As some have pointed out, many of the startups that have attracted buzz at the conference do things that make life more convenient for urban elites. “Entrepreneurship is still limited to those who have the resources,” acknowledges Ghada Barsoum, a public policy professor at The American University in Cairo who studies women in the workplace. She explains that there is very little available funding for local startups. “This is an economy where access to finance is quite constrained, unless you have connections and family support.”

Still, not all of Egypt’s female-owned startups are about fashion or housecleaning. Bahia el-Sharkawy, a 28-year-old self-described computer geek, started AlMakinah, Cairo’s first coding bootcamp, as an answer to the local shortage of qualified computer science workers. The five or 12-week courses, Gear Up and Fire Up, teach marketable skills that are absent from basic university curricula. Even after studying computer science for eight years, first at the German University in Cairo and later as a graduate student at Nile University, Sharkawy says her programming skills were lacking; it was only thanks to a professor who taught her coding skills on the side that she was eventually able to land a job at Novelari, a local software developer, which constantly struggles to find talent. “No company can find qualified developers, and that’s because computer science graduates aren’t taught any skills the market actually needs,” says Sharkawy.

Modeling her crash coding courses on programs in Silicon Valley, she launched her startup in late 2015, with support from Novelari. A number of graduates of her initial five-week pilot course in web design were offered jobs upon graduating, she says. Her courses now attract doctors, physicists and freelance graphic designers looking to change careers as well as recent university grads. At LE 25,000 for a 12-week course, the class is only accessible to a relatively well-off minority of Egyptians, though 12 of AlMakinah’s current crop of 15 students are being funded by companies, according to Sharkawy. The startup Elves is also financing a scholarship to encourage promising female coders.

Women remain a minority in the tech field, and even in the West, there are relatively few female programmers and web designers. An Egyptian woman coder starting a computer science training business is “the opposite of the norm,” acknowledges Sharkawy, who hopes to encourage more women to go into tech—say, by offering a second career option to Egyptian wives and mothers.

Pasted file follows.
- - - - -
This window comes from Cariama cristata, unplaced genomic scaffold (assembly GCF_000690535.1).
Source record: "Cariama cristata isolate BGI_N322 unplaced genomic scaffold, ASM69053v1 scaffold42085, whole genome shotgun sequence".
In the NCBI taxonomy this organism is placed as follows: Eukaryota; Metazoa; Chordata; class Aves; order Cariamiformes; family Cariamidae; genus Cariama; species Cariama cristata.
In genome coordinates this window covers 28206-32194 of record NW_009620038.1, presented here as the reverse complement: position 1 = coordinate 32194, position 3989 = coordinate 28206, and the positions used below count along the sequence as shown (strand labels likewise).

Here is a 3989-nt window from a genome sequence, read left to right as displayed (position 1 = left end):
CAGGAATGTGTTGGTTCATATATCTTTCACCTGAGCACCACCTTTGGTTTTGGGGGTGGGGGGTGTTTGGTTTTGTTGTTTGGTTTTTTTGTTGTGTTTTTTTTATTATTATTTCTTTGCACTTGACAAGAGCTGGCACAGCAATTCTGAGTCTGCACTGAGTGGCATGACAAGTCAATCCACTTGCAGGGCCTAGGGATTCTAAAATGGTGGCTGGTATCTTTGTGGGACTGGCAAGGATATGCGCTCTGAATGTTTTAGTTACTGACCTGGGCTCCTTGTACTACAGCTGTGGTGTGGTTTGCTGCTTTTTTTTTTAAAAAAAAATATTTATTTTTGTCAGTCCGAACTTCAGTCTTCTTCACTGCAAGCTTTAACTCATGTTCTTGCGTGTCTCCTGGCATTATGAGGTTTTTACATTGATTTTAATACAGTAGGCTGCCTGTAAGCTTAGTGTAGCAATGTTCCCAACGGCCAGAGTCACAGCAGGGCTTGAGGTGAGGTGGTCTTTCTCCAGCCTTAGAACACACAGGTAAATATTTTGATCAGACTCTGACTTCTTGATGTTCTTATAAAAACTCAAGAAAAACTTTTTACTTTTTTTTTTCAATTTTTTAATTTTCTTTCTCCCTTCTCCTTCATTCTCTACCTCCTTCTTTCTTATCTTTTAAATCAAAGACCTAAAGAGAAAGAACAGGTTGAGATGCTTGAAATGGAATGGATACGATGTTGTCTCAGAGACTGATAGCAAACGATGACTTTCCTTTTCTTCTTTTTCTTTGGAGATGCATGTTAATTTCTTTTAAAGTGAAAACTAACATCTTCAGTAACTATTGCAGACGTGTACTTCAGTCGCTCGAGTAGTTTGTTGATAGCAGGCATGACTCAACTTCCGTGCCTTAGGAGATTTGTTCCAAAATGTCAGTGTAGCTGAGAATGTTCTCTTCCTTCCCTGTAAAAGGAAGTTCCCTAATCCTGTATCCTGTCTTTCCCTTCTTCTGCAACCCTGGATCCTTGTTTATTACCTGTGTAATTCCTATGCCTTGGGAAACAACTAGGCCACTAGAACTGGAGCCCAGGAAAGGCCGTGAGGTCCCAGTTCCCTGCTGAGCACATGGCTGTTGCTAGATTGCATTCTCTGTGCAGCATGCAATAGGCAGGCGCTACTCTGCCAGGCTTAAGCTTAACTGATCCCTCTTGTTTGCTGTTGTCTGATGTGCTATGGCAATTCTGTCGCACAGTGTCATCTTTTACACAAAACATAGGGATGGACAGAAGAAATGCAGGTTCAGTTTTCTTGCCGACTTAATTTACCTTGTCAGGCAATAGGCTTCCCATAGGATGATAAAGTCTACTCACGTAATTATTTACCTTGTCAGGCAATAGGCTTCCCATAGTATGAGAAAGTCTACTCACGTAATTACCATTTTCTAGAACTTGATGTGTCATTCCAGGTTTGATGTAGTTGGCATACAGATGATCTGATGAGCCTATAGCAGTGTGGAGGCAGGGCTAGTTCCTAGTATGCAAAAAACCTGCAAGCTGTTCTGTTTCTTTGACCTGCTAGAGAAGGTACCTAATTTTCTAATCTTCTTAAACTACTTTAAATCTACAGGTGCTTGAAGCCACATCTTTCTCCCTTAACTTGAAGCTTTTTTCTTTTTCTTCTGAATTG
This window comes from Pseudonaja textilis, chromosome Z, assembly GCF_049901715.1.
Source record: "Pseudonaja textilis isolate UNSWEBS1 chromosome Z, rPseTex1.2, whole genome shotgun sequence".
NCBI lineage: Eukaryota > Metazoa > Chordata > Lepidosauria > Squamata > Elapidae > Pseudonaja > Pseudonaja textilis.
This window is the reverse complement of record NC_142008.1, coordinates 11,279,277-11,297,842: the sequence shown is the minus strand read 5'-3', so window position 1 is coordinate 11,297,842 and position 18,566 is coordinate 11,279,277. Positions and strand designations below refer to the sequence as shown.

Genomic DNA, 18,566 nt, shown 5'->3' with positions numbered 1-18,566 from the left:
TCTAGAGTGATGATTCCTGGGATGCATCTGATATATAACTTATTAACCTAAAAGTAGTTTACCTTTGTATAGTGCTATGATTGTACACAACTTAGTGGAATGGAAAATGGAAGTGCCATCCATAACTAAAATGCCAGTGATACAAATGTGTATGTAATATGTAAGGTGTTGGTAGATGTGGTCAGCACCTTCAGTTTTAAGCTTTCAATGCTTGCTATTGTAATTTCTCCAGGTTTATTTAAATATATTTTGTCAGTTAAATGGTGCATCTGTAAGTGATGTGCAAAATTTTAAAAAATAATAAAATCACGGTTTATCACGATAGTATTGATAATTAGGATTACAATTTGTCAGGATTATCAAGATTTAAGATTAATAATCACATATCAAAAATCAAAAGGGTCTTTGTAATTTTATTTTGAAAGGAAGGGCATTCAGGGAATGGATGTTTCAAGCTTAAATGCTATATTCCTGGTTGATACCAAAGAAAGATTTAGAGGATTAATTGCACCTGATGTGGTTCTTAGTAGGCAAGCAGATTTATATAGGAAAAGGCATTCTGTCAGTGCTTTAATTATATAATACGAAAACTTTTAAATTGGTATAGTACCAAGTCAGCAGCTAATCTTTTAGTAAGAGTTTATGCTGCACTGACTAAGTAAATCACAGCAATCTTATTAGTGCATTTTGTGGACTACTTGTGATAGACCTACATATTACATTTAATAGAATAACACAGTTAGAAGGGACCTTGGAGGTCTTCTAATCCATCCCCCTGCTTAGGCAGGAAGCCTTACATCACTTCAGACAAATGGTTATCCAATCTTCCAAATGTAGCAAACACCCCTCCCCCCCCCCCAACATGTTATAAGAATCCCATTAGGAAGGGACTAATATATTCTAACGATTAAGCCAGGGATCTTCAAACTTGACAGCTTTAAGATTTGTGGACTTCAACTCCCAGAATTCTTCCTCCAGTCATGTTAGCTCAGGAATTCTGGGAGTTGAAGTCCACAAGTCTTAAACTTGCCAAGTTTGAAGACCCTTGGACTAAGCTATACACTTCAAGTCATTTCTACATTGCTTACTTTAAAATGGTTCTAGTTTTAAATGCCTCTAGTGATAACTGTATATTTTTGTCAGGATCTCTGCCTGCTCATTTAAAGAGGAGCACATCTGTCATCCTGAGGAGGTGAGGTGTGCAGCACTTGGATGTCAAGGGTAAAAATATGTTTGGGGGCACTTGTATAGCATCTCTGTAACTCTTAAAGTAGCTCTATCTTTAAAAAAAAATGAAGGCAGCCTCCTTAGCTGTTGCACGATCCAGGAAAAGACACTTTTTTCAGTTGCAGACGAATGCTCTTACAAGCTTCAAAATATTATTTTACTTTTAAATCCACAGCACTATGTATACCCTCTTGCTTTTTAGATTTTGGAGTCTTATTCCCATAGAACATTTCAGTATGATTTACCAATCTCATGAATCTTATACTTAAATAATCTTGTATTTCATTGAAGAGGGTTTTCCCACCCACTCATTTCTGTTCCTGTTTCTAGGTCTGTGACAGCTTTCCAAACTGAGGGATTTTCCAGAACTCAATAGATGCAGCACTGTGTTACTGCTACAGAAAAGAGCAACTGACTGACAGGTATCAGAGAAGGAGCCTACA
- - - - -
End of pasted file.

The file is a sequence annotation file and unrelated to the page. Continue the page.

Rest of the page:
Baki, of RiseUp, argues that, in a sense, women entrepreneurs have more freedom to take risks than men, because they are rarely family breadwinners. “If my startup fails, I’m not going to be out on the streets,” says Baki. “I’m going to be supported by my husband or father.” Of course, that’s only true for Egyptian women who are lucky enough to have a measure of financial security in the first place.

Eltanawy, who runs the designer wedding-gown rental service, worked as an engineer at Pepsico right out of AUC, only to quit after just six months, realizing that she “couldn’t manage being an employee, a very tiny thing in a huge corporate space.” Her father, who owns his own business, encouraged her to pursue her ambitions. With his backing, she tried her hand at two short-lived startups, a water park in the North Coast and an online mapping service before hitting on an idea that seems to have stuck.

A lot of educated, ambitious Egyptian women aren’t nearly so lucky. A familiar argument is that it doesn’t make sense to lobby for greater female participation in the Egyptian workforce when men can’t find jobs. Barsoum, the AUC professor, points out that even graduates of elite universities are competing for a tiny pool of positions. And going into business for yourself, while scary, is also thrilling. Entrepreneurship has allowed women like Rania Rafie to pursue their ideals as well as their ambitions. Rafie, 25, is the co-founder of Up-fuse, which makes “socially responsible” wallets,  purses and backpacks made from recycled plastic processed by workers in Garbage City. Rafie and her friend and co-founder, Yara Yassin, 26, hatched the idea during their AUC semester abroad in Berlin after noticing that grocery stores charged shoppers for plastic bags, which inspired them to think of ways of raise environmental awareness back home. 

Up-fuse has partnered with the local NGO Spirit of Youth to contract locals to transform discarded plastic bags into a compressed material that’s used to make the colorful, brightly patterned handbags. Rafie says the brand is currently partnering with retailers in Berlin, Dubai, Kuwait City and San Diego as well as five stores in Zamalek. At Up-fuse’s headquarters in the basement of a villa in New Cairo on a recent afternoon, a handful of middle-aged men who Rafie and Yassin employ to stitch their plastic designs are bent over sewing machines. Most skilled tailors in Cairo are men, explains Rafie.

She acknowledges that as a member of a privileged class, she as a business owner isn’t particularly in touch with the needs of most Egyptians. “You don’t really connect with what’s going on with the other 99 percent of the population, especially if you live in the suburbs,” says Rafie. While the new crop of 21st-century Egyptian businesswomen do tend to come from rarified backgrounds, with cosmopolitan parents who encouraged them to take chances, says Barsoum, they are nonetheless blazing the way for others: “We need to think about the conditions that supported these women as a way out for others.”

© Business Monthly 2017